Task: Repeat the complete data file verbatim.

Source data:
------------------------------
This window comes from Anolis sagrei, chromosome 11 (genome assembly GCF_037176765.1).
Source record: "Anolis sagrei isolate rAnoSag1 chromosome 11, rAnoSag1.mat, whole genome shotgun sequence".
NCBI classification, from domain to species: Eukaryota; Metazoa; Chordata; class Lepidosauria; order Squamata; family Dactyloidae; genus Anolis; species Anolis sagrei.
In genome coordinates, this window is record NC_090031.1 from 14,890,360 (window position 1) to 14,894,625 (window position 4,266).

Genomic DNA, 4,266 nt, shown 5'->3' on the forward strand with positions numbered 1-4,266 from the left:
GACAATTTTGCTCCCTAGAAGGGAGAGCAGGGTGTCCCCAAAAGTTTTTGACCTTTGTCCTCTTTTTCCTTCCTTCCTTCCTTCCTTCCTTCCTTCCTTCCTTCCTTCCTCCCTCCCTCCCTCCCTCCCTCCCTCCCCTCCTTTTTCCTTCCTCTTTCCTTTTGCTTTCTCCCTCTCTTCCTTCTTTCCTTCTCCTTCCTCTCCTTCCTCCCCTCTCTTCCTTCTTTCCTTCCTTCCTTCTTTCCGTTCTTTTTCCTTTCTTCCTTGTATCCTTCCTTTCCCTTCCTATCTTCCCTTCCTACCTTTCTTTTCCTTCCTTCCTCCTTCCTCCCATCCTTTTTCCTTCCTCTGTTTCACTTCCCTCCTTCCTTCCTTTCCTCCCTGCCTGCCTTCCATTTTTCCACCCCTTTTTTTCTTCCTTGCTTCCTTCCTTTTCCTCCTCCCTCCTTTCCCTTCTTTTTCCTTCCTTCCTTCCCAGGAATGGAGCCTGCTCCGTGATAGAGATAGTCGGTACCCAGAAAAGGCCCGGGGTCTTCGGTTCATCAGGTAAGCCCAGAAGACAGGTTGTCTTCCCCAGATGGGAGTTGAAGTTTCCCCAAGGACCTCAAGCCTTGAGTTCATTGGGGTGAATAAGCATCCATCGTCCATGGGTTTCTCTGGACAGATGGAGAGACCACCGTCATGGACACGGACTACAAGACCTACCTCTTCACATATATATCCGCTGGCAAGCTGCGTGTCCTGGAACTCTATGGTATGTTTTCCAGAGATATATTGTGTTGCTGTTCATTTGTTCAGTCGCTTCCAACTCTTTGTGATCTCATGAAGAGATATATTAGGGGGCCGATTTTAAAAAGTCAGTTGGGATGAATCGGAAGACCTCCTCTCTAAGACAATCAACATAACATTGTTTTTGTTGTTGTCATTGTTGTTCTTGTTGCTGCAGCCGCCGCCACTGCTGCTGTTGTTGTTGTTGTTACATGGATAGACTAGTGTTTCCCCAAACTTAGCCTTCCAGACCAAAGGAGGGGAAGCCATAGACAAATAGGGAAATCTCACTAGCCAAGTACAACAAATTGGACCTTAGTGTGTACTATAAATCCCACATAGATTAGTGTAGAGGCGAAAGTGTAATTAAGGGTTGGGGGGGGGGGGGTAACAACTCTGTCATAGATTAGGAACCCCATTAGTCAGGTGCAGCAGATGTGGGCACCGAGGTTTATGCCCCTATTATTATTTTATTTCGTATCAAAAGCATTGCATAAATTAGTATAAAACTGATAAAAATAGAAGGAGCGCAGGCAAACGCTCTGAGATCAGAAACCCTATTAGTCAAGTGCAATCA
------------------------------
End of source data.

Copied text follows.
This window comes from Anolis sagrei, chromosome 11 (genome assembly GCF_037176765.1).
Source record: "Anolis sagrei isolate rAnoSag1 chromosome 11, rAnoSag1.mat, whole genome shotgun sequence".
NCBI classification, from domain to species: Eukaryota; Metazoa; Chordata; class Lepidosauria; order Squamata; family Dactyloidae; genus Anolis; species Anolis sagrei.
In genome coordinates, this window is record NC_090031.1 from 14,890,360 (window position 1) to 14,894,625 (window position 4,266).

Genomic DNA, 4,266 nt, shown 5'->3' on the forward strand with positions numbered 1-4,266 from the left:
GACAATTTTGCTCCCTAGAAGGGAGAGCAGGGTGTCCCCAAAAGTTTTTGACCTTTGTCCTCTTTTTCCTTCCTTCCTTCCTTCCTTCCTTCCTTCCTTCCTTCCTTCCTCCCTCCCTCCCTCCCTCCCTCCCTCCCCTCCTTTTTCCTTCCTCTTTCCTTTTGCTTTCTCCCTCTCTTCCTTCTTTCCTTCTCCTTCCTCTCCTTCCTCCCCTCTCTTCCTTCTTTCCTTCCTTCCTTCTTTCCGTTCTTTTTCCTTTCTTCCTTGTATCCTTCCTTTCCCTTCCTATCTTCCCTTCCTACCTTTCTTTTCCTTCCTTCCTCCTTCCTCCCATCCTTTTTCCTTCCTCTGTTTCACTTCCCTCCTTCCTTCCTTTCCTCCCTGCCTGCCTTCCATTTTTCCACCCCTTTTTTTCTTCCTTGCTTCCTTCCTTTTCCTCCTCCCTCCTTTCCCTTCTTTTTCCTTCCTTCCTTCCCAGGAATGGAGCCTGCTCCGTGATAGAGATAGTCGGTACCCAGAAAAGGCCCGGGGTCTTCGGTTCATCAGGTAAGCCCAGAAGACAGGTTGTCTTCCCCAGATGGGAGTTGAAGTTTCCCCAAGGACCTCAAGCCTTGAGTTCATTGGGGTGAATAAGCATCCATCGTCCATGGGTTTCTCTGGACAGATGGAGAGACCACCGTCATGGACACGGACTACAAGACCTACCTCTTCACATATATATCCGCTGGCAAGCTGCGTGTCCTGGAACTCTATGGTATGTTTTCCAGAGATATATTGTGTTGCTGTTCATTTGTTCAGTCGCTTCCAACTCTTTGTGATCTCATGAAGAGATATATTAGGGGGCCGATTTTAAAAAGTCAGTTGGGATGAATCGGAAGACCTCCTCTCTAAGACAATCAACATAACATTGTTTTTGTTGTTGTCATTGTTGTTCTTGTTGCTGCAGCCGCCGCCACTGCTGCTGTTGTTGTTGTTGTTACATGGATAGACTAGTGTTTCCCCAAACTTAGCCTTCCAGACCAAAGGAGGGGAAGCCATAGACAAATAGGGAAATCTCACTAGCCAAGTACAACAAATTGGACCTTAGTGTGTACTATAAATCCCACATAGATTAGTGTAGAGGCGAAAGTGTAATTAAGGGTTGGGGGGGGGGGGGTAACAACTCTGTCATAGATTAGGAACCCCATTAGTCAGGTGCAGCAGATGTGGGCACCGAGGTTTATGCCCCTATTATTATTTTATTTCGTATCAAAAGCATTGCATAAATTAGTATAAAACTGATAAAAATAGAAGGAGCGCAGGCAAACGCTCTGAGATCAGAAACCCTATTAGTCAAGTGCAATCA